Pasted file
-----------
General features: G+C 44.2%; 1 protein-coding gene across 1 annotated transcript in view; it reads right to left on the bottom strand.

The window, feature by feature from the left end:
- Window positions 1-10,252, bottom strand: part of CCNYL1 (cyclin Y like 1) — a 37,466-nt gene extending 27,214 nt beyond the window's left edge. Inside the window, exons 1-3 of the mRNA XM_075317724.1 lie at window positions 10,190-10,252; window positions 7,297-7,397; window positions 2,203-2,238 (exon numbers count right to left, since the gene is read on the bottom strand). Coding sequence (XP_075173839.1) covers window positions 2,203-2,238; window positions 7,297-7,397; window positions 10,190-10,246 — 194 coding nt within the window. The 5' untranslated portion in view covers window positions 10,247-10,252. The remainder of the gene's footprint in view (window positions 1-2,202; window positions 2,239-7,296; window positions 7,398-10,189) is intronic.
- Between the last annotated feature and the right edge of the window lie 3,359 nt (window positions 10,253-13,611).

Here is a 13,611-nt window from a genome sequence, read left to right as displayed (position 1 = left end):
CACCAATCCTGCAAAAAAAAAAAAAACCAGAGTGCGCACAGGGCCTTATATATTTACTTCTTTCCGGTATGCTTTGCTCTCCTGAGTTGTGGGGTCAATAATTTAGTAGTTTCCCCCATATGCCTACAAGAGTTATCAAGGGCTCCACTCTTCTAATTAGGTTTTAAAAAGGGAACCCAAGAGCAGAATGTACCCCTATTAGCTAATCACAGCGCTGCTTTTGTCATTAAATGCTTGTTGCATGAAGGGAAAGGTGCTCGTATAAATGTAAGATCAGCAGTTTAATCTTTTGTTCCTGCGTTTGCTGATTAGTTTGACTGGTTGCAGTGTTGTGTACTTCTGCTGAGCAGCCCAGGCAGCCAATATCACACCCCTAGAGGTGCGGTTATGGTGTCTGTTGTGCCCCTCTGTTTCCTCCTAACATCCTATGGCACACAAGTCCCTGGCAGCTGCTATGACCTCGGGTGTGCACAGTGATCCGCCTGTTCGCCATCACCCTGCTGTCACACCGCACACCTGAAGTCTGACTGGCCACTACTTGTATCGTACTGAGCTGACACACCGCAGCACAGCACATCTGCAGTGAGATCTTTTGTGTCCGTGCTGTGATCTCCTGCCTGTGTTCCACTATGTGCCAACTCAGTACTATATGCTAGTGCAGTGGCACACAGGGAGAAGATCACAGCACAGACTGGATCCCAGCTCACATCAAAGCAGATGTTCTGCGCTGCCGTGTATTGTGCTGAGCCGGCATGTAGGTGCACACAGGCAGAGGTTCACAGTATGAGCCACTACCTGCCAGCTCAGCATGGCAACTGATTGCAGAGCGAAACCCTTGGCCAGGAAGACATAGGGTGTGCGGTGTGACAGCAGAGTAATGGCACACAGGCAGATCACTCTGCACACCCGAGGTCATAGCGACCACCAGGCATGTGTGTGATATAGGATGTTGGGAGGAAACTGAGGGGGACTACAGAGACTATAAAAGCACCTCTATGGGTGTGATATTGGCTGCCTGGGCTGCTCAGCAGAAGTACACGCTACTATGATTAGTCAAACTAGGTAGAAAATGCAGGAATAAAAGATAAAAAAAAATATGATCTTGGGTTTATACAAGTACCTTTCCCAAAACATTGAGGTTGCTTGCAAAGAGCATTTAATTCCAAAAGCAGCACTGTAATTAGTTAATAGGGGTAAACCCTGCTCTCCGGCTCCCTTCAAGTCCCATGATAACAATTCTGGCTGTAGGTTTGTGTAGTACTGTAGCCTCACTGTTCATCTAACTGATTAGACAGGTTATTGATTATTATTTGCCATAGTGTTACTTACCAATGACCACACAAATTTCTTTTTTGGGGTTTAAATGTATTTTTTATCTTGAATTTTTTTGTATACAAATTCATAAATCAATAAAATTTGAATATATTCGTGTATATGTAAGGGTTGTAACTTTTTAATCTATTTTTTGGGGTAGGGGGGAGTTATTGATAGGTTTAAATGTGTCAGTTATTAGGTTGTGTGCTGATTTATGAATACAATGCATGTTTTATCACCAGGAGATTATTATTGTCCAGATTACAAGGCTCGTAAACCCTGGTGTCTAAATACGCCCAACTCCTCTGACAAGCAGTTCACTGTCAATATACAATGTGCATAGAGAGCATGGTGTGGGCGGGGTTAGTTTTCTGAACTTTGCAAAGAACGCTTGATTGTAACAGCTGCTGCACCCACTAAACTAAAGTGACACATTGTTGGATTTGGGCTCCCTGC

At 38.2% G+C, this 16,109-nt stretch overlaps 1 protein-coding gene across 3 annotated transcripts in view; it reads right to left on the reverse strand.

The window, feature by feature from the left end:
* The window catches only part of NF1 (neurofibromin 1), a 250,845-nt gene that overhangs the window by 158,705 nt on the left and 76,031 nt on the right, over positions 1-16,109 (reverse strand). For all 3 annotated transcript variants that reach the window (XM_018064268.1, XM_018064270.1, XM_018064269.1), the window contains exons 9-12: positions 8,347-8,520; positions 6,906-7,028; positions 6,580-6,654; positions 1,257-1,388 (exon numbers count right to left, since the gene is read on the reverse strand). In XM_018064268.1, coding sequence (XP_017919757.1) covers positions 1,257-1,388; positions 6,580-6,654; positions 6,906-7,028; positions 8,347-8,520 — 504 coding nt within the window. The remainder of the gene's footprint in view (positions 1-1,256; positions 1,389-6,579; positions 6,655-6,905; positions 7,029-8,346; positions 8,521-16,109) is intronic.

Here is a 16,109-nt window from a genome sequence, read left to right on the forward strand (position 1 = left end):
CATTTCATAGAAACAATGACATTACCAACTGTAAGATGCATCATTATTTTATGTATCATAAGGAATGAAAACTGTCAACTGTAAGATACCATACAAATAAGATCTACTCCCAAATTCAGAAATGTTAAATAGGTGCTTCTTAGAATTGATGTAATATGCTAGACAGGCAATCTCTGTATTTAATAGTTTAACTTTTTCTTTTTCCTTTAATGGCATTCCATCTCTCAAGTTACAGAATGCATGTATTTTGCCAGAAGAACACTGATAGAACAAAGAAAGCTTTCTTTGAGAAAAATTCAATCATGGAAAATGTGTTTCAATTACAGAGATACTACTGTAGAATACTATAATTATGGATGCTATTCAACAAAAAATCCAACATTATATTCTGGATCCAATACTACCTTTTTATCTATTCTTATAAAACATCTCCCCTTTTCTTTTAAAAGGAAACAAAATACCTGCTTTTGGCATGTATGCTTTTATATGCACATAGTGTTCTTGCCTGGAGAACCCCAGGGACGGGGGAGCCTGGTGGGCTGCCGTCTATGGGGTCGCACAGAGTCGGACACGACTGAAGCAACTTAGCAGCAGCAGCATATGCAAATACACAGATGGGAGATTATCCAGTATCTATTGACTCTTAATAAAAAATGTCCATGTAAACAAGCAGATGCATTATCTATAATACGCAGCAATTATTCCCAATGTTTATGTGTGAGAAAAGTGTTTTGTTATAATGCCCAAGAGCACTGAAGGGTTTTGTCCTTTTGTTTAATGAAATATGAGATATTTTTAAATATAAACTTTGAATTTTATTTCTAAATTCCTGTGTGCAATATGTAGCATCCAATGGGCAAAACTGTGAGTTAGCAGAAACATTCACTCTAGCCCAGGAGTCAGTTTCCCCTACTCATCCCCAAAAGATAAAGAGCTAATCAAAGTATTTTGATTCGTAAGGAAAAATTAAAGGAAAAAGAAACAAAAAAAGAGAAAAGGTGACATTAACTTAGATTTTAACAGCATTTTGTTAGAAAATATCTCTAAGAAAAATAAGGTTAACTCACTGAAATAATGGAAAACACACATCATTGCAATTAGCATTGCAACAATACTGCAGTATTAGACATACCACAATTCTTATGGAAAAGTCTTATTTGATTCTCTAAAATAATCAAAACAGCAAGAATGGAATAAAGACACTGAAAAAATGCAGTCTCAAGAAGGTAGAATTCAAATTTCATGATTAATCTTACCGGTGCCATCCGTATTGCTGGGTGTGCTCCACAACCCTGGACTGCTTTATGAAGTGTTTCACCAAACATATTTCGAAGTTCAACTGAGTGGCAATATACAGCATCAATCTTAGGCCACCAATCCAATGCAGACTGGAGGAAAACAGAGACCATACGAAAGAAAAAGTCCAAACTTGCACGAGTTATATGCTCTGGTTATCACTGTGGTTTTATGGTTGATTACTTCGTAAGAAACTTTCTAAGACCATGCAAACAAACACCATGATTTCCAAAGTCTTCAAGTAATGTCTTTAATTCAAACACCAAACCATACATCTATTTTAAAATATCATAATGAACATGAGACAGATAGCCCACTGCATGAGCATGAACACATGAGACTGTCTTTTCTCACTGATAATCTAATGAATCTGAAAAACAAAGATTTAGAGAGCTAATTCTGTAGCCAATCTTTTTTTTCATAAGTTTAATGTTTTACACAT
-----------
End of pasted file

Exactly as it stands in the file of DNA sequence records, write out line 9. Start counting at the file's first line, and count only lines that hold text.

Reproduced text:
* The window catches only part of NF1 (neurofibromin 1), a 250,845-nt gene that overhangs the window by 158,705 nt on the left and 76,031 nt on the right, over positions 1-16,109 (reverse strand). For all 3 annotated transcript variants that reach the window (XM_018064268.1, XM_018064270.1, XM_018064269.1), the window contains exons 9-12: positions 8,347-8,520; positions 6,906-7,028; positions 6,580-6,654; positions 1,257-1,388 (exon numbers count right to left, since the gene is read on the reverse strand). In XM_018064268.1, coding sequence (XP_017919757.1) covers positions 1,257-1,388; positions 6,580-6,654; positions 6,906-7,028; positions 8,347-8,520 — 504 coding nt within the window. The remainder of the gene's footprint in view (positions 1-1,256; positions 1,389-6,579; positions 6,655-6,905; positions 7,029-8,346; positions 8,521-16,109) is intronic.